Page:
|Buddhism||Mars||2128||Robinson, Kim Stanley. Blue Mars. New York: Bantam Books (1996); pg. 92.||"I went to Elysium but everyone had assumed the lotus position and could not be roused... I went to Hiranyagarba but everyone there said we've already done enough for Tibet. "|
|Buddhism||Mars||2438||Bester, Alfred. The Stars My Destination. New York: Berkley Publishing (1975; c. 1956); pg. 195.||"They went down the twisting labyrinth of the catacombs. The stone slabs shelved the walls from floor to ceiling. The Skoptsys, white as slugs, mute as corpses, motionless as Buddhas... "|
|Buddhism||Massachusetts||1998||Sterling, S. M. Island in the Sea of Time. New York: Penguin (1998); pg. 605.||"There was a fair bit to recommend the cult of Moon Woman, but it did breed an unhealthily otherworldly attitude, and excessive fatalism--sort of like an astrological Buddhism, as Ian had put it. "|
|Buddhism||Mexico||1975||Chayefsky, Paddy. Altered States. New York: Harper & Row (1978); pg. 48.|| "The old man, without pausing in his binding, said, 'His soul will return to his First Soul.'
...'Did he use those words exactly?'
'Yes,' said Echeverria.
'That's practically Buddhist,' murmured Jessup, and replaced the used cassette in the recording machine... 'What does the First Soul look like?' "
|Buddhism||Mexico||2200||Bell, M. Shayne. Nicoji. New York: Baen (1991); pg. 62.||"'We don't have anything else to eat but gagga raisins; and besides, you're mixing Hinduism with Mexican Buddhism. It won't work.' "|
|Buddhism||Michigan: Two Rivers||1998||Wilson, Robert Charles. Mysterium. New York: Bantam (1994); pg. 181.||"Congreve... had assembled a delegation from every religious group in town except for... Jehovah's Witnesses and the Vedanta Buddhist Temple, which in any case was only Annie Stoller and some of her New Age friends sitting cross-legged in the back of Annie's self-help store. "|
|Buddhism||Nevada||1991||Ing, Dean. The Nemesis Mission. New York: Tor (1991); pg. 87.||"...he made the faintest kind of bow toward Merle Givens before sitting down, and still he maintained the smile of Buddha. "|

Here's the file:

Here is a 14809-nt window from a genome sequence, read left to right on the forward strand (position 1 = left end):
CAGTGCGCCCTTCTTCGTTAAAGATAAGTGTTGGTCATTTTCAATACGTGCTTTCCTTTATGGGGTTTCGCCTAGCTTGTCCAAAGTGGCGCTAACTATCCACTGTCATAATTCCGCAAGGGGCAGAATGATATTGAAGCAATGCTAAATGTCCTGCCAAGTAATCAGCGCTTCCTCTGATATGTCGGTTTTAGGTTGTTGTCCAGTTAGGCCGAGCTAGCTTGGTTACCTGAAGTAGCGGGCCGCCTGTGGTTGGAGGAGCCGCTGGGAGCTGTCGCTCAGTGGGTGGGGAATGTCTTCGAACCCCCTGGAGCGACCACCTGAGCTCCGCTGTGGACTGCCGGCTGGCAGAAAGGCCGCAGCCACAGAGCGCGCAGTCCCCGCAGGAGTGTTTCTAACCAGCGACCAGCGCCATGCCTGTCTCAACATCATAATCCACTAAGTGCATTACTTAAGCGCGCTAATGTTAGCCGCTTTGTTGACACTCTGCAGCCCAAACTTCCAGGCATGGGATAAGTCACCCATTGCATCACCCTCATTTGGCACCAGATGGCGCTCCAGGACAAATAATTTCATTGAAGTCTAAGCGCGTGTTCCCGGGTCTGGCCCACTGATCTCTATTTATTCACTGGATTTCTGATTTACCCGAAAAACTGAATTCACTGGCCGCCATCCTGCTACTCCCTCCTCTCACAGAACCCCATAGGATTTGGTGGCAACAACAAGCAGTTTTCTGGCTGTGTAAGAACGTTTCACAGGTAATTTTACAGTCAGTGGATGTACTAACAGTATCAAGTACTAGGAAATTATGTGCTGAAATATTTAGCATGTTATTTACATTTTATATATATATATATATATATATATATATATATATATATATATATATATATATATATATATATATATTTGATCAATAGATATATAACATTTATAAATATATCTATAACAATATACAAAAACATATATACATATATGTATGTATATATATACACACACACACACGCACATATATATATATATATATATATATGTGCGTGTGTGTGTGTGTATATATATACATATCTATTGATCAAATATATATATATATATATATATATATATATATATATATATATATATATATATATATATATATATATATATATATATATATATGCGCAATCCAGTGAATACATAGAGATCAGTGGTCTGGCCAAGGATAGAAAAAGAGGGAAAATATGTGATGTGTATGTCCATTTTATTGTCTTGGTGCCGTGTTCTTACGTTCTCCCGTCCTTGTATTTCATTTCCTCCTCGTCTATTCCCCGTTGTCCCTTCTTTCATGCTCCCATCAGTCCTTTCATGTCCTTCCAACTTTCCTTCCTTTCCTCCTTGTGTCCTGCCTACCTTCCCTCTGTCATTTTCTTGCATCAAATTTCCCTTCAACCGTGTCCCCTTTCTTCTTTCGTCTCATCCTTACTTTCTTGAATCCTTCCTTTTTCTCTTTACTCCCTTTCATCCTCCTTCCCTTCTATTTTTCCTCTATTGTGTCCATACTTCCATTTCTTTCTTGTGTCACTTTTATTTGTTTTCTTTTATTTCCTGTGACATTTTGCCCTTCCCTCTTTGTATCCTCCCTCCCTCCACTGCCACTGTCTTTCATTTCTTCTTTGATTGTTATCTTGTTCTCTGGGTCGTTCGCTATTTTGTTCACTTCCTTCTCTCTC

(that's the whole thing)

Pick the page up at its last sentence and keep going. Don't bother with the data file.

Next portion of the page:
|Buddhism||New Jersey||3417||Farmer, Philip Jose. Dayworld Rebel. New York: G.P. Putnam's Sons (1987); pg. 30.||"...Nichirenites, a Buddhist sect, chanted to put themselves into phase with the Buddhahead. The phrase ensured good karmic cause and got rid of bad karma. "|
|Buddhism||New Jersey||3417||Farmer, Philip Jose. Dayworld Rebel. New York: G.P. Putnam's Sons (1987); pg. 42.||"The giant, wet all over, got to his feet. 'Shoot it is. I escaped once and so did you. Once, I think, is about all you can expect. God, Allah, Jahweh, Buddha, Thor, et alia have blessed us a single time re escaping...' "|
|Buddhism||New Marrakech||3039||Anderson, Kevin J. & Rebecca Moesta. Titan A.E.: Akima's Story. New York: Ace (2000); pg. 13.||"'Did you notice all the artistic and cultural touches in our home?' Ishaq asked, indicating an especially exquisite Buddha figurine. 'Those were a part of my father's work. He thinks it's very important to preserve our heritage. As a matter of fact, he says it's as much a part of humanity's hope for the future as any other part of the Titan Project.' He shrugged. 'That's why my father became a teacher when we got to New Marrakech. He told me he taught your grandmother the mythology of Earth's southern hemisphere.' "|
|Buddhism||New Marrakech||3039||Anderson, Kevin J. & Rebecca Moesta. Titan A.E.: Akima's Story. New York: Ace (2000); pg. 15.||"Mohammed... showed her and Ishaq images of sculptures, and architecture--the Parthenon, the Eiffel Tower, the Pyramids of Egypt, the Great Hassan II Mosque in Casablanca, the extravagant casinos of Las Vegas. He loved his small Buddha statuette, proudly displayed on a shelf in their main living area. Each example had a particularly Human stamp that seemed more magnificent than the wonders of the Spiral Arm... "|
|Buddhism||New Marrakech||3039||Anderson, Kevin J. & Rebecca Moesta. Titan A.E.: Akima's Story. New York: Ace (2000); pg. 29.||Pg. 29: "One of Mohammed's hands clutched the beautiful Buddha figurine he had always treasured. In his other hand, he held a holoscroll... "; Pg. 32: "The man's hands clutched and grasped, searching for something. Akima held out the alabaster Buddha figurine and the holoscroll that he had tried to rescue from the house. 'I've got them, Mohammed--whatever they are,' she said. "|
|Buddhism||New York: New York City||1968||Silverberg, Robert. Dying Inside. New York: Ballantine (1976; c. 1972); pg. 81.||"Astonishment: old Schiele is a mystic, an ecstatic! No dourness here. no dark Lutheran vindictiveness. This is pure Buddhism: Schiele stands in the rich soil of his fields... "|
|Buddhism||New York: New York City||1986||Martin, George R. R.; Melinda Snodgrass, et al. Wild Cards III: Jokers Wild. New York: Bantam (1987); pg. 7.||"She bypassed the Western-style sitting room with its two-thousand-year-old bronze Buddha gazing benignly from a place of honor next to a fabulous electronic entertainment center... "|